Caucusing, or informal debate, is an important part of the Model UN simulation because it provides an opportunity for delegates to collaborate, negotiate and formulate draft resolutions. During a Model UN conference, caucuses can be either moderated or unmoderated.
When a committee holds a moderated caucus, the Chair calls on delegates one at a time and each speaker briefly addresses the committee. During an unmoderated caucus, the committee breaks for a temporary recess from formal proceedings so that delegates can work together in small groups. To hold a caucus, a delegate must make a motion and the committee must pass the motion.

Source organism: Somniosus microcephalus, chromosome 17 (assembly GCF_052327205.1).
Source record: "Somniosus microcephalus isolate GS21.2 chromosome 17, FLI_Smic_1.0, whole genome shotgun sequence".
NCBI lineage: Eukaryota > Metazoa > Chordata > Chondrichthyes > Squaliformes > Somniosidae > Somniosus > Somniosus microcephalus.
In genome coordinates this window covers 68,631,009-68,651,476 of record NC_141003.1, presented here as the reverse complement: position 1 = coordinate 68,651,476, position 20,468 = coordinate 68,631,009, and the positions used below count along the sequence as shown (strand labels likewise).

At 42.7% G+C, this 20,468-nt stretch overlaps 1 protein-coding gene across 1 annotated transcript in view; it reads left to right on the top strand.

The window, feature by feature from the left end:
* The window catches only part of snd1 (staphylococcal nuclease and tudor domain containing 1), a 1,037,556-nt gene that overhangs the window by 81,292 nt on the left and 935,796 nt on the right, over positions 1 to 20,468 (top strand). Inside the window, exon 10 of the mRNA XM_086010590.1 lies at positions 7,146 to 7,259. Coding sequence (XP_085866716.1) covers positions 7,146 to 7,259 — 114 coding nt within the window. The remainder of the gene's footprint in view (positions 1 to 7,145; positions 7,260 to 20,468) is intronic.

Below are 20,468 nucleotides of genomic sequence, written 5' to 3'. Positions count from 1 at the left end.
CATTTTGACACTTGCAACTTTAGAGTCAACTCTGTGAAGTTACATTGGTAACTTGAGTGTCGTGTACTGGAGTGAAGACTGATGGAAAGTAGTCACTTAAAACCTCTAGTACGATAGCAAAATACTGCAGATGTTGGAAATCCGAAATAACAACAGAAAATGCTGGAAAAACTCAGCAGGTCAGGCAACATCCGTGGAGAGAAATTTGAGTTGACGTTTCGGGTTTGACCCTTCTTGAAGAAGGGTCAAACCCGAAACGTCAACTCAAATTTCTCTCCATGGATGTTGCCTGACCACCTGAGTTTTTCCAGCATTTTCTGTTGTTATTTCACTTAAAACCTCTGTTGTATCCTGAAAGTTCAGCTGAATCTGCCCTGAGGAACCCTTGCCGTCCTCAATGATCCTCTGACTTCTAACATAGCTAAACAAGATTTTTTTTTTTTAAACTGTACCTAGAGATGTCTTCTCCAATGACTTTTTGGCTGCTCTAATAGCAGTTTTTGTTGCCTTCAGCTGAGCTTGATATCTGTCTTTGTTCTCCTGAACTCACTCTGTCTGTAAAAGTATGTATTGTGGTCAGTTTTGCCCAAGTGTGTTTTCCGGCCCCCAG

Many delegates prefer to speak during a moderated caucus rather than being placed on the speaker’s list. In a moderated caucus, speakers are usually able to convey one or two key points to the entire committee or share new ideas that have developed through the course of debate. A delegate sometimes chooses to make a motion for a moderated caucus if his or her name is close to the end of the speakers list. By speaking in a moderated caucus, delegates are able to address the committee much earlier.
In most cases, more than half of committee time is used for unmoderated caucusing. Many delegates feel this is the easiest way for them to collaborate and start to formulate draft resolutions.
Go to tips for effective caucusing.